Moon challenges rivals to take on chaebol together

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Moon challenges rivals to take on chaebol together


Moon Jae-in

Moon Jae-in, presidential candidate of the opposition Democratic United Party, yesterday proposed that he and his two rivals come up with common positions on reforming Korea’s chaebol, or conglomerates.

The former chief of staff of the Roh Moo-hyun Blue House hosted a town hall meeting at the Korea Federation of Small and Medium Business and talked about his “economic democratization” road map.

The focus of his platform is reforming the ownership structures and unfair practices of Korea’s largest business groups.

After admitting the Roh government’s failure to reform the conglomerates, Moon proposed a three-way meeting with the Saenuri Party’s presidential candidate, Park Geun-hye, and liberal independent Ahn Cheol-soo to talk about ways to realize a so-called economic democracy.

“If Park agrees with the positions of her lawmakers [in her own economic democratization group], I propose the ruling and opposition parties agree on a common bill and pass it during the current session of the National Assembly,” Moon said. “It is also possible to have a three-way meeting by inviting Ahn’s economic democratization strategist.”

The Park campaign yesterday sneered at the proposal, saying it saw no need to consult with an independent candidate with no party-based support in the legislature, referring to Ahn.

“One of the presidential candidates doesn’t even have representation in the legislature, so there is no need for the meeting,” said Kim Chong-in, architect of the Park campaign’s economic democratization policies. “We just need an agreement between the Saenuri Party and the DUP.”

In the 300-seat National Assembly, the Saenuri Party controls 149 seats, while the DUP controls 127. Ahn’s campaign actually has the support of a single incumbent lawmaker who defected from the DUP earlier this week.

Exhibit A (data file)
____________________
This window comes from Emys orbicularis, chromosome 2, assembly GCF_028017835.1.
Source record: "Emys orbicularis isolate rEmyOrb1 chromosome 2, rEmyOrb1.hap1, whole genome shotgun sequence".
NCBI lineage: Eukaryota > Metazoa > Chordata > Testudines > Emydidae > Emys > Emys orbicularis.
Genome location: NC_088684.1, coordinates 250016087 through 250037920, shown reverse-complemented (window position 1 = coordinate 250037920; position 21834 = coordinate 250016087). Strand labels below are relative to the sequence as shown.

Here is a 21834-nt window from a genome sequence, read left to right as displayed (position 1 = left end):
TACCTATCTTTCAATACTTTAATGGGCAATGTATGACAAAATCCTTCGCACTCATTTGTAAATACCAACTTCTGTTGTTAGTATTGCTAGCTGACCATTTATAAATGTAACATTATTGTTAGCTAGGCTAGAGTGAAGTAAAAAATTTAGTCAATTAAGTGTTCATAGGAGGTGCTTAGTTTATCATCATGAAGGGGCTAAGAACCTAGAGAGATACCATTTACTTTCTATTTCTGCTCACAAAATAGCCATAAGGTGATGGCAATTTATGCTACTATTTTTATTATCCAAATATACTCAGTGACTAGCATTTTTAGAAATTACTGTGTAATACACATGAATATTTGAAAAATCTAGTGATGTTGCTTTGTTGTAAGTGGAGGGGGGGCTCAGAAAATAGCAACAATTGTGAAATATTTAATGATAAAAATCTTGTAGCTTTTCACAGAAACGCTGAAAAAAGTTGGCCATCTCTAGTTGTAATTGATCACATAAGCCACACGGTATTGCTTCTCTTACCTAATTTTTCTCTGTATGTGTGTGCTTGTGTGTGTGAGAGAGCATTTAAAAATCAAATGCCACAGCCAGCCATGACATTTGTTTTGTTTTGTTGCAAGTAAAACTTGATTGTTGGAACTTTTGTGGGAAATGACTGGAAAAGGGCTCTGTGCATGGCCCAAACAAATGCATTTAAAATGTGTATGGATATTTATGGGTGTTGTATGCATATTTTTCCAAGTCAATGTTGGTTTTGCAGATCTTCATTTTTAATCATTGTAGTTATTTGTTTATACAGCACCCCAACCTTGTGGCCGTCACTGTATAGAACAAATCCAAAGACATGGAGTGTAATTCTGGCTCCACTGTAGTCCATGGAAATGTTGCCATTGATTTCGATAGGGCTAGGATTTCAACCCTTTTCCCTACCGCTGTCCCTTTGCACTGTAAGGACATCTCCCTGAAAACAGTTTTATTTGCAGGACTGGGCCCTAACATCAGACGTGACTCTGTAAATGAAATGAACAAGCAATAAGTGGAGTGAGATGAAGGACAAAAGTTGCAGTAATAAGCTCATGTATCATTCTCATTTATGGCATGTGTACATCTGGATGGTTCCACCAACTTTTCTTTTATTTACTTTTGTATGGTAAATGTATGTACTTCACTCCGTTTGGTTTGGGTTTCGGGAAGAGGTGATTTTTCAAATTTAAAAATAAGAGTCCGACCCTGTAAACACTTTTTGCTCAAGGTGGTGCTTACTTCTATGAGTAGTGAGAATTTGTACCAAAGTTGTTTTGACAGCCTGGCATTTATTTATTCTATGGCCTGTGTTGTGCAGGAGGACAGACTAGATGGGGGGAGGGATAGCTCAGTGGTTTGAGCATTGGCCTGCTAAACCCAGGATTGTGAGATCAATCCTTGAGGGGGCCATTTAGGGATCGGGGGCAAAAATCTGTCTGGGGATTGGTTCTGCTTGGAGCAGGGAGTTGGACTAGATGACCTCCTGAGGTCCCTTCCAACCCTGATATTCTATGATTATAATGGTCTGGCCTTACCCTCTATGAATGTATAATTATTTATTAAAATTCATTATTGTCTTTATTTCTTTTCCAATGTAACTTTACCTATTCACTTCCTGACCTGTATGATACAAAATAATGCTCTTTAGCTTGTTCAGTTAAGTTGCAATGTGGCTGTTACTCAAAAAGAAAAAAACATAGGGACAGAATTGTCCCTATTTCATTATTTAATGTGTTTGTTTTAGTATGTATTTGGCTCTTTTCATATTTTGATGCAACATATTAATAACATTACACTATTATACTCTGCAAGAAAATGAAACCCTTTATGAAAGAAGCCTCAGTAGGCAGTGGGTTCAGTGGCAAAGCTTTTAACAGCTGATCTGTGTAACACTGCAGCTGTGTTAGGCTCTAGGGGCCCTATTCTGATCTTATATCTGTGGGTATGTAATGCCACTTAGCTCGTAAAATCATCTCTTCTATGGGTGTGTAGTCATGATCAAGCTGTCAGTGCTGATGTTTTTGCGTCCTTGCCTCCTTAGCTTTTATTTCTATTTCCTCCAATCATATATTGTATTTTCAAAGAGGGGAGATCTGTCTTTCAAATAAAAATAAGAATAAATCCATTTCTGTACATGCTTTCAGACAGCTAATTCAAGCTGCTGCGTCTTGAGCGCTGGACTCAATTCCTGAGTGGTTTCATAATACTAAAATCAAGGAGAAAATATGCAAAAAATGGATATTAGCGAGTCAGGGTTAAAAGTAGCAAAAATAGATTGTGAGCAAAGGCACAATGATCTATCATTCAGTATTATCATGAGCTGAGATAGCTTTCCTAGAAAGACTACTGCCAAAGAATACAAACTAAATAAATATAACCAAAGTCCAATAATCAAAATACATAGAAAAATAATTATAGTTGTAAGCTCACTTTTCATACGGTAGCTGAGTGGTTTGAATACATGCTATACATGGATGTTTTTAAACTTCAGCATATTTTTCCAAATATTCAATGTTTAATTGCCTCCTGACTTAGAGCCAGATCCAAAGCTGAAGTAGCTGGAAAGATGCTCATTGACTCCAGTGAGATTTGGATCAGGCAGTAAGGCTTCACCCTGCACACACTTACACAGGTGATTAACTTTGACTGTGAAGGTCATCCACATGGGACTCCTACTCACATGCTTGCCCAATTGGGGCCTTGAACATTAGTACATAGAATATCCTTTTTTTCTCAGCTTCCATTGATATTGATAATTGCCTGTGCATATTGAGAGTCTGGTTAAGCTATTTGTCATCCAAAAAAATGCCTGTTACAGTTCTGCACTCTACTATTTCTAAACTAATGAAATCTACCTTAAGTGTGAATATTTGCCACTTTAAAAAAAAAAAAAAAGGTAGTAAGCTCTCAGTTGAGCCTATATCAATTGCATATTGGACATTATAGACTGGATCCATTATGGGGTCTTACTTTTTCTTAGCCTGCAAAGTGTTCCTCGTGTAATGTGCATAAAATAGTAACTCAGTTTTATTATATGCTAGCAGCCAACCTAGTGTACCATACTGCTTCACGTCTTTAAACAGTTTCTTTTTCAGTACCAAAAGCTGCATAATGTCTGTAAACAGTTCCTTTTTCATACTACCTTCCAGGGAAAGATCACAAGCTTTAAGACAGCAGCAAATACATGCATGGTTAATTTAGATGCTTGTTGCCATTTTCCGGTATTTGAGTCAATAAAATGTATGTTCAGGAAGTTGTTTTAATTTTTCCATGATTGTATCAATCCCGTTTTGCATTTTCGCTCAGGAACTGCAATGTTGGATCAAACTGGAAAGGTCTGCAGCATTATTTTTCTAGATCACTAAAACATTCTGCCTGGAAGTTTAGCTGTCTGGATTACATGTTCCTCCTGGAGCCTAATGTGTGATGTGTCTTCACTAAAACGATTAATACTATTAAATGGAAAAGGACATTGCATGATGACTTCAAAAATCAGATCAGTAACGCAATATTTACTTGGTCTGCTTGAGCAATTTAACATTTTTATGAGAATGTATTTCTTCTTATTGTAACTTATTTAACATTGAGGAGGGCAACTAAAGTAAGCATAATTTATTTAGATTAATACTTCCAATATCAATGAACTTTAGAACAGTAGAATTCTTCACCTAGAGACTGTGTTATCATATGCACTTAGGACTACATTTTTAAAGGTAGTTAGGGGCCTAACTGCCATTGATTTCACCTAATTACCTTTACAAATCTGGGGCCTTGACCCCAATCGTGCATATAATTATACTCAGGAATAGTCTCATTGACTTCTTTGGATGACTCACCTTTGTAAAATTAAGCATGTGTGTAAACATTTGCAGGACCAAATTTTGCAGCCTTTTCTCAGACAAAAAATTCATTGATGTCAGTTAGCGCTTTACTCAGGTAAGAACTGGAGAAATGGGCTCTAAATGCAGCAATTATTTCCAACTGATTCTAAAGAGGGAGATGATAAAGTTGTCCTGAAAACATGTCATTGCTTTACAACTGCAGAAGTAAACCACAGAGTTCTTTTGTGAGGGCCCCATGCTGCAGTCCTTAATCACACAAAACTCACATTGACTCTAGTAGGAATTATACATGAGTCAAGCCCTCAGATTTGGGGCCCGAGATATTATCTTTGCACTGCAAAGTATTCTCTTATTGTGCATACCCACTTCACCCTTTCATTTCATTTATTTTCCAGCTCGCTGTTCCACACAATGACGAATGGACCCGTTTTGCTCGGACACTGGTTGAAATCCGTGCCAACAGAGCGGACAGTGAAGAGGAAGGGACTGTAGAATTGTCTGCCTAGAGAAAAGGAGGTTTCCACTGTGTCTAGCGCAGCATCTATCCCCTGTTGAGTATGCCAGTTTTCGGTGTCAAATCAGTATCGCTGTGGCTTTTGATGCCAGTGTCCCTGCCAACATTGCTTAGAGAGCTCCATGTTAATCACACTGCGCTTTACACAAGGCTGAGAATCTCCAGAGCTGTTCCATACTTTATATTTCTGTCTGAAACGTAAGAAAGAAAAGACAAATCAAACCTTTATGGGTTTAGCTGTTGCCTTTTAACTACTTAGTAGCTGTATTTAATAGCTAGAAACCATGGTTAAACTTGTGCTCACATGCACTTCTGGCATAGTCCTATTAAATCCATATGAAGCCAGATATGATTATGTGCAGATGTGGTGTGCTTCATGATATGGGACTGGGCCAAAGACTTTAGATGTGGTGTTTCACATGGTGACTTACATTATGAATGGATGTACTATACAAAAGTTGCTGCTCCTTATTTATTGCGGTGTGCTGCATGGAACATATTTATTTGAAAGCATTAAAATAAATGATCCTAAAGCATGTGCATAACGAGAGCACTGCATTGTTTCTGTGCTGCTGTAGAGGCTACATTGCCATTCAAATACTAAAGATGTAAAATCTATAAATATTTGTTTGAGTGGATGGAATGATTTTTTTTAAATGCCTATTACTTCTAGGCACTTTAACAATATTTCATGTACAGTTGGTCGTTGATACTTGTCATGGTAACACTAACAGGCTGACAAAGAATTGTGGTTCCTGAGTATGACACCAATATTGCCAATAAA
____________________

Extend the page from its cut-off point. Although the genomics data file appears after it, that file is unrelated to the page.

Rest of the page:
Ahn’s campaign welcomed the idea and claimed the three-way meeting was Ahn’s original idea.

“Moon is trying to verify Park’s commitment to economic democratization pledges and Ahn’s implementation ability,” a DUP official said.

A group of lawmakers in the conservative ruling party came up with a series of conglomerate reform bills in August and September that are similar to proposals of the DUP. While the DUP has officially included them in its platform, a debate continues in the Saenuri Party on how far it wants to go with reforms for large business groups.

While Park agrees with banning any new cross-shareholdings among conglomerates and their subsidiaries, she is reluctant to enforce such a ban retrospectively. She has also yet to come up with positions on other issues.

Moon presented yesterday a road map to reform the ownership structure of the powerful conglomerates. The plans include a ban on the cross equity investment of conglomerates. Moon said new cross-shareholdings should be banned while existing ones should be withdrawn over a three-year grace period. Companies that resist the ban will face fines.

Cross-shareholdings have been criticized for allowing tycoons to control business groups while owning only small stakes in them. He also proposed a stronger separation of financial and industrial capital. He wants conglomerates to own no more than 4 percent stakes in commercial banks, a change from the current 9 percent level. He also promised to withdraw tax cuts for the richer class and increase the tax rate on capital gains.

The business community reacted negatively to the DUP nominee’s proposal. “Most of the bills that are proposed in reforming the conglomerate do not benefit either business or the public,” said Lee Cheol-haeng at the Federation of Korean Industries.

By Ser Myo-ja, Kang In-sik []
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